But economist Ian Hathaway noted that looking at the overall technology industry was too broad. Examining three specific industry categories — internet retail, internet software and social/platform software, corresponding to the industries dominated by Amazon, Google and Facebook, respectively — Hathaway found that initial venture-capital financings have declined by much more in the past few years than in comparable industries. That suggests the kill zone is real.

A recent paper by economists Wen Wen and Feng Zhu reaches a similar conclusion. Observing that Google has tended to follow Apple in deciding which mobile-app markets to enter, they assessed whether the threat of potential entry by Google (as measured by Apple’s actions) deters innovation by startups making apps for Google’s Android platform. They conclude that when the threat of the platform owner’s entry is higher, fewer app makers will be interested in offering a product for that particular niche. A 2014 paper by the same authors found similar results for Amazon and third-party merchants using its platform.

So, are American tech companies making it difficult for startups? Perhaps, but there are some other reasons to be skeptical. Continue reading →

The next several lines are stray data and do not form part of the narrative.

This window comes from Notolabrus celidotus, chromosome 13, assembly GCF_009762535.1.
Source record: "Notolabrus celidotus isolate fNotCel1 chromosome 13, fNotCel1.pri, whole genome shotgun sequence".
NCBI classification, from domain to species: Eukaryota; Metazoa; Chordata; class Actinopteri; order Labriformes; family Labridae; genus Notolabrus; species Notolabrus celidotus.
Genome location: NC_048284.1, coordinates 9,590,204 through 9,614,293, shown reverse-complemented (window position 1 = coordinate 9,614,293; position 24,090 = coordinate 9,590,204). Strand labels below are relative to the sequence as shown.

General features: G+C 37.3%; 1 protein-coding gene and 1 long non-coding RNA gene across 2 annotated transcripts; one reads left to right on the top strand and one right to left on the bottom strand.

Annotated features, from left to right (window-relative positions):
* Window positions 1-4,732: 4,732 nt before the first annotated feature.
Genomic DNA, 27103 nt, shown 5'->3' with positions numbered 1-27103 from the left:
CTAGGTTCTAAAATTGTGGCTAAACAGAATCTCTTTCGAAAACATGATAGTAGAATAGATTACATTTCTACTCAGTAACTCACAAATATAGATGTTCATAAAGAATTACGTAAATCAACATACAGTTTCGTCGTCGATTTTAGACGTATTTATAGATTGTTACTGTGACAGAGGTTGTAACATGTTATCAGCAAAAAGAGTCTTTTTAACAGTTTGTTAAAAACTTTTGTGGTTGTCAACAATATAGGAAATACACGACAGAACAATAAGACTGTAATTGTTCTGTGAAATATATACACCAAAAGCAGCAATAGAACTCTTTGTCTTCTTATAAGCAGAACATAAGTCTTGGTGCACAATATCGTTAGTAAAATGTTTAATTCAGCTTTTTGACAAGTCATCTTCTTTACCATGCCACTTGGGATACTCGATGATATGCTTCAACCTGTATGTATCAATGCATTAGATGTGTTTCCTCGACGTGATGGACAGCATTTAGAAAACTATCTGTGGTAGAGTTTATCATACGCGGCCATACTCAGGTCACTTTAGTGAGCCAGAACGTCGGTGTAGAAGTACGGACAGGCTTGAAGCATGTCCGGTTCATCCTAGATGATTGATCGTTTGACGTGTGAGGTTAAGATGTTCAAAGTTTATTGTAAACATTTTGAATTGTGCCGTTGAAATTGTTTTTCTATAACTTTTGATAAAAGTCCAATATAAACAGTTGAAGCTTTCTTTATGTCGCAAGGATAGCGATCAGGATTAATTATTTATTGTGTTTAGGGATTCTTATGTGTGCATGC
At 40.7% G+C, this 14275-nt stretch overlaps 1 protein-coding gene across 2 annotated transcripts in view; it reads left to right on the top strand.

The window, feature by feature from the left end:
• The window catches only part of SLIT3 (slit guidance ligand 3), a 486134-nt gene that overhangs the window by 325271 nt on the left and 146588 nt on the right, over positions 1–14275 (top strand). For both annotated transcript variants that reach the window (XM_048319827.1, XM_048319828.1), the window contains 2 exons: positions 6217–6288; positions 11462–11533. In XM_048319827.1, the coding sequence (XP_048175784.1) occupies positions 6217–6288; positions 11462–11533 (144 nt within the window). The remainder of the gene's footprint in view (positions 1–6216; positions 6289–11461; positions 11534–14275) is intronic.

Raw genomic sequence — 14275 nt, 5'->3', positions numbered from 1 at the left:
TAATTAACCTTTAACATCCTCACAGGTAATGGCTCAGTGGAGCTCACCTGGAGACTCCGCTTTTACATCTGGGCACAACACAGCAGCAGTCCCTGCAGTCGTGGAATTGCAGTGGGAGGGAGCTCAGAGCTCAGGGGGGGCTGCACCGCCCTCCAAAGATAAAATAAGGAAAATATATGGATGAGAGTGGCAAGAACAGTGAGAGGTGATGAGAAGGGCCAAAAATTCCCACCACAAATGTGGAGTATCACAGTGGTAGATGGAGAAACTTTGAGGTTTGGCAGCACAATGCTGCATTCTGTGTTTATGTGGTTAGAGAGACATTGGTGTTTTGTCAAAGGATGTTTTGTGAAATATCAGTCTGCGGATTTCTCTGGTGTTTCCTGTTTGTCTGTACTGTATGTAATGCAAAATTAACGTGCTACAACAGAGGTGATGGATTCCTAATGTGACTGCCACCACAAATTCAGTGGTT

To read Cathy O’Neil’s Weapons of Math Destruction (2016) is to experience another in a line of progressive pugilists of the technological age. Where Tim Wu took on the future of the Internet and Evgeny Morozov chided online slactivism, O’Neil takes on algorithms, or what she has dubbed weapons of math destruction (WMD).

O’Neil’s book came at just the right moment in 2016. It sounded the alarm about big data just as it was becoming a topic for public discussion. And now, two years later, her worries seem prescient. As she explains in the introduction,

Big Data has plenty of evangelists, but I’m not one of them. This book will focus sharply in the other direction, on the damage inflicted by WMDs and the injustice they perpetuate. We will explore harmful examples that affect people at critical life moments: going to college, borrowing money, getting sentenced to prison, or finding and holding a job. All of these life domains are increasingly controlled by secret models wielding arbitrary punishments.